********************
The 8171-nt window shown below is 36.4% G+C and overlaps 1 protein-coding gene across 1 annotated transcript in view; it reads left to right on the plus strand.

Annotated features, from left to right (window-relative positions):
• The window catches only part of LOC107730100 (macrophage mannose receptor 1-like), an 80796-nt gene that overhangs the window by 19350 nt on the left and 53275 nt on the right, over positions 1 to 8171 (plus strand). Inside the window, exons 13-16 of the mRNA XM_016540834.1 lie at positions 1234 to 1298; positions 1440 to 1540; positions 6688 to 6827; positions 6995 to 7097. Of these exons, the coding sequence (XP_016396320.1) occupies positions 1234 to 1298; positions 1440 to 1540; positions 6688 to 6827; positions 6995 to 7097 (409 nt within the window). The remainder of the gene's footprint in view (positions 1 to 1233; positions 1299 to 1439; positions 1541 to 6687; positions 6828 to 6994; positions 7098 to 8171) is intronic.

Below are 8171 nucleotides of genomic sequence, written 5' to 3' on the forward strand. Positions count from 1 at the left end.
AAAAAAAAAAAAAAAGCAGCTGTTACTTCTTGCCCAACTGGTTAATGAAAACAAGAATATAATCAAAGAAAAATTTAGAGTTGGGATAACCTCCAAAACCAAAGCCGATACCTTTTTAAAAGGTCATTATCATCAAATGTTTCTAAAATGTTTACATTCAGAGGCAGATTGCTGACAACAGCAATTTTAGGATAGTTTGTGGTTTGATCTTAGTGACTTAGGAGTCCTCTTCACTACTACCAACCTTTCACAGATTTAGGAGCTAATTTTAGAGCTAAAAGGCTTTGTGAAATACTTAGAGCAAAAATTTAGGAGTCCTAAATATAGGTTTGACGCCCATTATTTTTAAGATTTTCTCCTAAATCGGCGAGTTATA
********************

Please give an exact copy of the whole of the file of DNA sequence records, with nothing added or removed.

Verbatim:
The 8171-nt window shown below is 36.4% G+C and overlaps 1 protein-coding gene across 1 annotated transcript in view; it reads left to right on the plus strand.

Annotated features, from left to right (window-relative positions):
• The window catches only part of LOC107730100 (macrophage mannose receptor 1-like), an 80796-nt gene that overhangs the window by 19350 nt on the left and 53275 nt on the right, over positions 1 to 8171 (plus strand). Inside the window, exons 13-16 of the mRNA XM_016540834.1 lie at positions 1234 to 1298; positions 1440 to 1540; positions 6688 to 6827; positions 6995 to 7097. Of these exons, the coding sequence (XP_016396320.1) occupies positions 1234 to 1298; positions 1440 to 1540; positions 6688 to 6827; positions 6995 to 7097 (409 nt within the window). The remainder of the gene's footprint in view (positions 1 to 1233; positions 1299 to 1439; positions 1541 to 6687; positions 6828 to 6994; positions 7098 to 8171) is intronic.

Below are 8171 nucleotides of genomic sequence, written 5' to 3' on the forward strand. Positions count from 1 at the left end.
AAAAAAAAAAAAAAAGCAGCTGTTACTTCTTGCCCAACTGGTTAATGAAAACAAGAATATAATCAAAGAAAAATTTAGAGTTGGGATAACCTCCAAAACCAAAGCCGATACCTTTTTAAAAGGTCATTATCATCAAATGTTTCTAAAATGTTTACATTCAGAGGCAGATTGCTGACAACAGCAATTTTAGGATAGTTTGTGGTTTGATCTTAGTGACTTAGGAGTCCTCTTCACTACTACCAACCTTTCACAGATTTAGGAGCTAATTTTAGAGCTAAAAGGCTTTGTGAAATACTTAGAGCAAAAATTTAGGAGTCCTAAATATAGGTTTGACGCCCATTATTTTTAAGATTTTCTCCTAAATCGGCGAGTTATA